Guardare l'antica Roma così come appariva nel 320 d.C. e volare giù per vedere edifici famosi in 3D. Seleziona 'Ancient Rome 3D'  nella Gallery di Google Earth.

Neville R Langit's curator insight, January 13, 2014 9:56 PM

got to love google earth

Keith Mielke's curator insight, January 17, 2014 4:10 PM

It's astounding how modern technology can really take us back to ancient times to see how others not only lived but prospered.

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Ancient Roman History Timeline

Ancient Roman History Timeline | 7th grade history Rome | Scoop.it
Provides a chronological history of Ancient Rome with extensive links to internet resources.

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Joy Kinley's curator insight, September 8, 2013 10:37 PM

The descriptions of what is accurate and what is false in the movie Gladiator is especially helpful.

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PBS - Roman City - David Macaulay

The glories of Ancient Rome are explored in ROMAN CITY, based on David Macaulay's acclaimed book. This animated and live-action video recounts life in Verbon...

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David Walp's curator insight, April 4, 2013 8:06 PM

Roman City - based on David Macaulay's book

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Apps in Education: Immersive History Experience on the iPad with Lesson Ideas

Apps in Education: Immersive History Experience on the iPad with Lesson Ideas | 7th grade history Rome | Scoop.it

"Virtual History Roma presents a fantastic voyage to Ancient Rome, the capital of the largest empire in the ancient world, which has been reconstructed in virtual form and which you can explore in a “full-immersion” panoramic experience. This app allows you to fully appreciate the building construction, scale and atmosphere that was Ancient Rome. At the higher end of the app market at $10.99 AU it is a bit expensive but it certain has the capacity to entice students into the ancient world."


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Restoration starts at crumbling ancient city of Pompeii

Restoration starts at crumbling ancient city of Pompeii | 7th grade history Rome | Scoop.it
ROME -- Conservation work at the crumbling ancient Roman city of Pompeii began Wednesday, a day after police announced a corruption probe into previous restoration work at the site.

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David Connolly's curator insight, February 7, 2013 2:14 AM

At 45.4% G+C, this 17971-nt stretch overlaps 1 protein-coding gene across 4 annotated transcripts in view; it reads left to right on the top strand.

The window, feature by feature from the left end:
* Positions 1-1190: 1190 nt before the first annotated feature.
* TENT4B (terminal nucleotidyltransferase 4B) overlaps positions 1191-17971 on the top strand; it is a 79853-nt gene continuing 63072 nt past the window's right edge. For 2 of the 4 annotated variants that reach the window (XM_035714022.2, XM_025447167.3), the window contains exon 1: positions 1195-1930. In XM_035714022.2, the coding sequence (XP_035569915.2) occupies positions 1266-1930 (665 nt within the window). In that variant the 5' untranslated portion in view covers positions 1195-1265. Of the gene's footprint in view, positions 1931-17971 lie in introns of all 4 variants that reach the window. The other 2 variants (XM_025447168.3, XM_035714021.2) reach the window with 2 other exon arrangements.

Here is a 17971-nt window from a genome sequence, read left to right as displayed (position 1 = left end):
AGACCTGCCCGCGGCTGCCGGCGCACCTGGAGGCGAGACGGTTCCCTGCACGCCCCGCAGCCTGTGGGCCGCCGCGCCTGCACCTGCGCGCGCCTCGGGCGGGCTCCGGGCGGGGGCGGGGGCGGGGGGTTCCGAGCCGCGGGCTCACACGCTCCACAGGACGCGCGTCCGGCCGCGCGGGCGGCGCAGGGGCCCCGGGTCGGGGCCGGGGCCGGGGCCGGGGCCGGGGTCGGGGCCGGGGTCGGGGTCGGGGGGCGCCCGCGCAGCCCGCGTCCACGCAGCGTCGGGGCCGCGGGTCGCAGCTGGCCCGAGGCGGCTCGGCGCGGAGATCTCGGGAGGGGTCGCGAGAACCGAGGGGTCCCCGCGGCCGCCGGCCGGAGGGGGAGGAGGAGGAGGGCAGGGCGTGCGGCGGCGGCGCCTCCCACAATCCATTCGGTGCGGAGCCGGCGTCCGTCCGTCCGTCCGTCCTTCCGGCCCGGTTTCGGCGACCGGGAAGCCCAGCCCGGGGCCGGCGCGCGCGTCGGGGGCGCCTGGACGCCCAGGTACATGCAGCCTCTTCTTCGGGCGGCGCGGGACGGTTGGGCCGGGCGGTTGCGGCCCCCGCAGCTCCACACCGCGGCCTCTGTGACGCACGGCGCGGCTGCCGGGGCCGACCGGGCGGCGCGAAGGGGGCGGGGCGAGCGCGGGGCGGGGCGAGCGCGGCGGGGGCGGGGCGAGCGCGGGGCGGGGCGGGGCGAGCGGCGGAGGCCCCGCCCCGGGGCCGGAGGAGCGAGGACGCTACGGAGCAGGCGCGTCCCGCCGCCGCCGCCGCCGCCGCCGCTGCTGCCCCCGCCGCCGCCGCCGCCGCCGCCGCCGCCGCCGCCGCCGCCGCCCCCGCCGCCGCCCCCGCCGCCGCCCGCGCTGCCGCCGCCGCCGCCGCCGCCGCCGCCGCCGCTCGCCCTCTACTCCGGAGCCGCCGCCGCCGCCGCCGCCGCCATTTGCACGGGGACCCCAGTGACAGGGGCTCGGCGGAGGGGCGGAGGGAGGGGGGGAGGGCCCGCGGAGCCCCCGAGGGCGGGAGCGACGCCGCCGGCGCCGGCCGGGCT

Corruption and conservation...  a heady mix!

Evie Masterton's curator insight, August 20, 2013 9:23 PM
hey liv nice scoop!
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Ides of March - The Assassination of Julius Caesar by Walks of Italy

Travel back in time in the footsteps of Julius Caesar on his final day, the Ides of March, March 15th 44 BC. You'll takewalkswith Jason Spiehler, co-founder of Walks of Italy and ancient Rome historian. We hope you enjoy this mini documentary that tells one of the most important stories of the western world!


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Robert T. Preston's curator insight, May 22, 2013 6:29 PM

No trip to Europe would be complete without a visit to Rome, Italy.  Greater still, is a walk in the old section, buried for years beneath tidal mud, and rescued by archeologists.  Here, supposedly, is where Caesar is buried.  Here, is where Rome began.

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Ancient Links: Plumbing and Toilets in Ancient Rome

Ancient Links: Plumbing and Toilets in Ancient Rome | 7th grade history Rome | Scoop.it

Ancient Living - plumbing in ancient Rome


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Gabriel Rodriguez's curator insight, March 7, 2014 11:17 PM

it's interesting to think that in ancient times only the rich could have access to toilets. 

Chase Lee's curator insight, March 8, 2014 2:41 AM

Good for them. If that is what they were used for, then good for them. I am a fan of plumbing. When i look at it that's not really what i see. it looks more artistic than practical.

Patrick Kwong's curator insight, March 9, 2014 4:59 AM

The plumbing system in Rome is an extraordinary feature among the many architecture such as aqueducts and roads. The Romans had a “perfected” version of the ancient pipeline, as public toilets and private homes were connected to a main drainage system, which is comparable to our extremely vast pipeline throughout America. It’s impressive that these Romans were so ahead of their time, but unfortunate that only the higher class could be allowed to live …more hygienically, as the poor  would use urine to launder clothes.